Search Results

You are looking at 1 - 10 of 18 items for

  • Author: I. Wilmut x
Clear All Modify Search
Free access



Three experiments have been carried out to investigate the mechanism by which glycerol reduces the fertilizing capacity of boar spermatozoa during storage, and any relationship between this effect and the relatively poor conception rates obtained with deep-frozen boar semen.

The loss of fertilizing capacity in the presence of glycerol was shown to be temperature-dependent, Fertilizing capacity was significantly reduced after 6 hr of incubation at 20°C in the presence of 5 or 10% glycerol, although there was no detectable change in motility or morphology of the spermatozoa. By contrast, there was no effect on fertilizing ability after storage for 6 hr at 5°C or for 30 min at 20°C in the presence of these concentrations of glycerol. Removal of the seminal plasma and a large proportion of the free cytoplasmic droplets did not prevent the reduction in fertilizing capacity. When semen was frozen and thawed, attempts to minimize the exposure of spermatozoa to glycerol did not lead to fertilization when the thawed semen was inseminated through the cervix. It is suggested that at ambient temperature glycerol causes damage to boar spermatozoa which is exacerbated by the stress of freezing and thawing.

Free access

I. Wilmut and D. I. Sales

Summary. Sheep embryos which were transferred to recipients in oestrus 3 days before or 3 days after the donors were unable to implant even when a synchronously transferred embryo was developing successfully in the same uterus. Embryos which had spent 3 days in an advanced recipient were transferred to a recipient synchronous with the original donor. Embryos first transferred on Day 3 were slightly accelerated in their development, but retained the ability to implant normally in the 2nd recipient. By contrast, embryos first transferred on Day 6 were markedly stimulated and less able to implant in the second recipient.

Free access

L. C. Smith and I. Wilmut

Nuclear–cytoplasmic interactions during the second cell cycle of mouse embryos were examined by assessing the timing of cleavage in reconstituted two-cell embryos and their ability to develop further to the blastocyst stage in vitro. Nuclear transplantations were performed either within or across the cell cycle and at different stages of the cell cycle to assess the effect of 'asynchrony' on development. In most cases, cleavage occurred at an intermediate time between nuclear and cytoplasmic controls indicating an interaction in their mechanisms for controlling the timing of cleavage. Early nuclei extended the cleavage timing of late cytoplasm for a short period, possibly to allow for completion of DNA synthesis, while early cytoplasm delayed the expected cleavage time of late nuclei, possibly to enable proper maturation of cytoplasmic components. However, a block of cleavage was observed in most across cell cycle transplantations and also when fusing early two-cell karyoplasts to enucleated late two-cell blastomeres. It is suggested that this incompatibility is caused by major changes in the transcriptional status of donor and recipient cells. Although the development of reconstituted embryos to the blastocyst stage was clearly affected by cell cycle 'asynchrony' in within cell cycle transplantations, independent effects of cytoplast stage and, to a lesser extent, of karyoplast cell cycle stage were predominant in transplantations using eight-cell karyoplasts.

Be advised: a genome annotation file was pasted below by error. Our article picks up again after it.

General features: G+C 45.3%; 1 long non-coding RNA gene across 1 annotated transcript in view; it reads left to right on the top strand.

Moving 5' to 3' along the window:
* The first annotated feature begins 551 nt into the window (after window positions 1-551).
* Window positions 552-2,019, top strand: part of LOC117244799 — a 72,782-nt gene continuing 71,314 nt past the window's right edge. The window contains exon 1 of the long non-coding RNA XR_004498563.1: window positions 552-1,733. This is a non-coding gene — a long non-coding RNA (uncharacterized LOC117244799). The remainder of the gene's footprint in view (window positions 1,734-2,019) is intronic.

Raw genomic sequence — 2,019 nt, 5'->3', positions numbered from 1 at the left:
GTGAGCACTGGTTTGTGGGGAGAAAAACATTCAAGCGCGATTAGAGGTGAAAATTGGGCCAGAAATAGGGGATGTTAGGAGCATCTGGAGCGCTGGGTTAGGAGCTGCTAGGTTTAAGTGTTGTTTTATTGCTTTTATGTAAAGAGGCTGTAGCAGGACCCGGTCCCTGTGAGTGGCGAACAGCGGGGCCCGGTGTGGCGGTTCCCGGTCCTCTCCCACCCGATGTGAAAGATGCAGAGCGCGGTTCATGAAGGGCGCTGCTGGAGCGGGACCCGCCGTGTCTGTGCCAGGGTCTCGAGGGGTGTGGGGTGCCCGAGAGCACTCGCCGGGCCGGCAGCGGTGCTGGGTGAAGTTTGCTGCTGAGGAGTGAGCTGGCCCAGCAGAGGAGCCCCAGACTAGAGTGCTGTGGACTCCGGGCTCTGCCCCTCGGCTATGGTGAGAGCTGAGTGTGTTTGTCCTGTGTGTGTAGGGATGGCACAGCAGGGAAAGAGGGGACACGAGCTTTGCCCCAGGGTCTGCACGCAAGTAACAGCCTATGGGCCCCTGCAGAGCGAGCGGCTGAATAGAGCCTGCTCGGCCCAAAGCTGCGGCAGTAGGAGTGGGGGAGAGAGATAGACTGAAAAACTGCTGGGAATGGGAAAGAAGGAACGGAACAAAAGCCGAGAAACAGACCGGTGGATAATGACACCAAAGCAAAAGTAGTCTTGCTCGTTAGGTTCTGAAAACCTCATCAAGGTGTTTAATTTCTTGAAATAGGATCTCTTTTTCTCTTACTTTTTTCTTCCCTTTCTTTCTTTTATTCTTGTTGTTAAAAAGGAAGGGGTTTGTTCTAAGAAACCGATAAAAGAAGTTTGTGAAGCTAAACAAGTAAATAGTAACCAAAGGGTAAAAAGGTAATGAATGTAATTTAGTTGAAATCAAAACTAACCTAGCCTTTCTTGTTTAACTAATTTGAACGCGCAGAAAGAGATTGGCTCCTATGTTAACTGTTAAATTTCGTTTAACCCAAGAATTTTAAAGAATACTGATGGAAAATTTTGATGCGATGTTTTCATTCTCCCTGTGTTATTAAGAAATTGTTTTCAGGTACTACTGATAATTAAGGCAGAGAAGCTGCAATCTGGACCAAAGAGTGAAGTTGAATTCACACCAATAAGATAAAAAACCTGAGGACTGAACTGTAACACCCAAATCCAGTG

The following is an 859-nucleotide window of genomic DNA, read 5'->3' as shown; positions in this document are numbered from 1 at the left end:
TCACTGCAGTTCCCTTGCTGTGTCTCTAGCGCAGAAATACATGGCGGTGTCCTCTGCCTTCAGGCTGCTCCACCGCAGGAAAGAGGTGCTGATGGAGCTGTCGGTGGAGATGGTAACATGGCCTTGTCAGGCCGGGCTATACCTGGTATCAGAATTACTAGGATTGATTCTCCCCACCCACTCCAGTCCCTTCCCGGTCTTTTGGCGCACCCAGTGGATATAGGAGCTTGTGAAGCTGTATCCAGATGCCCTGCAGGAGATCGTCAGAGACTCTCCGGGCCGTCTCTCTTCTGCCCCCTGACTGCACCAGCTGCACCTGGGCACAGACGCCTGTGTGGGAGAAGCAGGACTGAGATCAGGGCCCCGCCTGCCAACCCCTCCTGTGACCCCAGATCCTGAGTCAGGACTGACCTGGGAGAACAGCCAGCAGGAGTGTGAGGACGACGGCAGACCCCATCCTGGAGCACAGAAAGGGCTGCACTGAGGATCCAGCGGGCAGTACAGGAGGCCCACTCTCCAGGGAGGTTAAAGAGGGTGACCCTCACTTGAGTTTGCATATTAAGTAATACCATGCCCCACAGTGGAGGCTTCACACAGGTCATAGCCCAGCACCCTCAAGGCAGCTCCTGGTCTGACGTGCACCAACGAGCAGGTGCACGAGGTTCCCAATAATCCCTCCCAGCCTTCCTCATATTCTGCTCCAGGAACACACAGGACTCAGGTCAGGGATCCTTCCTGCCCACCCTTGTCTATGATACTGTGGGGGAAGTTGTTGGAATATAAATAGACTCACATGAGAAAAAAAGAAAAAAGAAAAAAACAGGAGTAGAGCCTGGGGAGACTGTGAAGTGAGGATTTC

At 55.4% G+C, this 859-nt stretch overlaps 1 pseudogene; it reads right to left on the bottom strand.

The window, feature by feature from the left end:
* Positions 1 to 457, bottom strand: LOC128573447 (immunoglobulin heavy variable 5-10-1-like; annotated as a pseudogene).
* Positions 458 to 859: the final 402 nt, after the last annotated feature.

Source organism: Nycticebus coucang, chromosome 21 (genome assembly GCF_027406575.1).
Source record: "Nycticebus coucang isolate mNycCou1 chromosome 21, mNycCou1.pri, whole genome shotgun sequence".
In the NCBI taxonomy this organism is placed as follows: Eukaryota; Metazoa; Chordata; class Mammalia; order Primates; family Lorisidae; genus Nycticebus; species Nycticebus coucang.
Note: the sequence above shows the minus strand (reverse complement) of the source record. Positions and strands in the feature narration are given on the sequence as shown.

Free access

LE Young, KD Sinclair and I Wilmut

Bovine and ovine embryos exposed to a variety of unusual environments prior to the blastocyst stage have resulted in the development of unusually large offspring which can also exhibit a number of organ defects. In these animals, the increased incidence of difficult parturition and of fetal and neonatal losses has limited the large-scale use of in vitro embryo production technologies commonly used in humans and other species. Four different situations have been identified that result in the syndrome: in vitro embryo culture, asynchronous embryo transfer into an advanced uterine environment, nuclear transfer and maternal exposure to excessively high urea diets. However, programming of the syndrome by all of these situations is unpredictable and not all of the symptoms described have been observed universally. Neither the environmental factors inducing the large offspring syndrome nor the mechanisms of perturbation occurring in the early embryo and manifesting themselves in the fetus have been identified.

Free access

I. Wilmut, D. I. Sales and C. J. Ashworth


Substantial prenatal mortality has been observed in all mammals studied, although there are significant differences between species in the extent and timing of the death. There are two reasons why it is important to define the causes of such loss. First, it is of fundamental interest to understand why prenatal loss continues to occur despite natural selection for efficient reproduction. Second, there may be practical applications arising from such knowledge if it can be used to increase the survival of embryos. Great distress is caused to those people who suffer infertility, particularly if it is a result of repeated miscarriage. Furthermore, a substantial economic loss follows prenatal death in farm animals. This death leads to a reduction in litter size in pigs and prolific sheep and, in cattle and sheep with only one ovulation at each oestrus, an increased interval between births.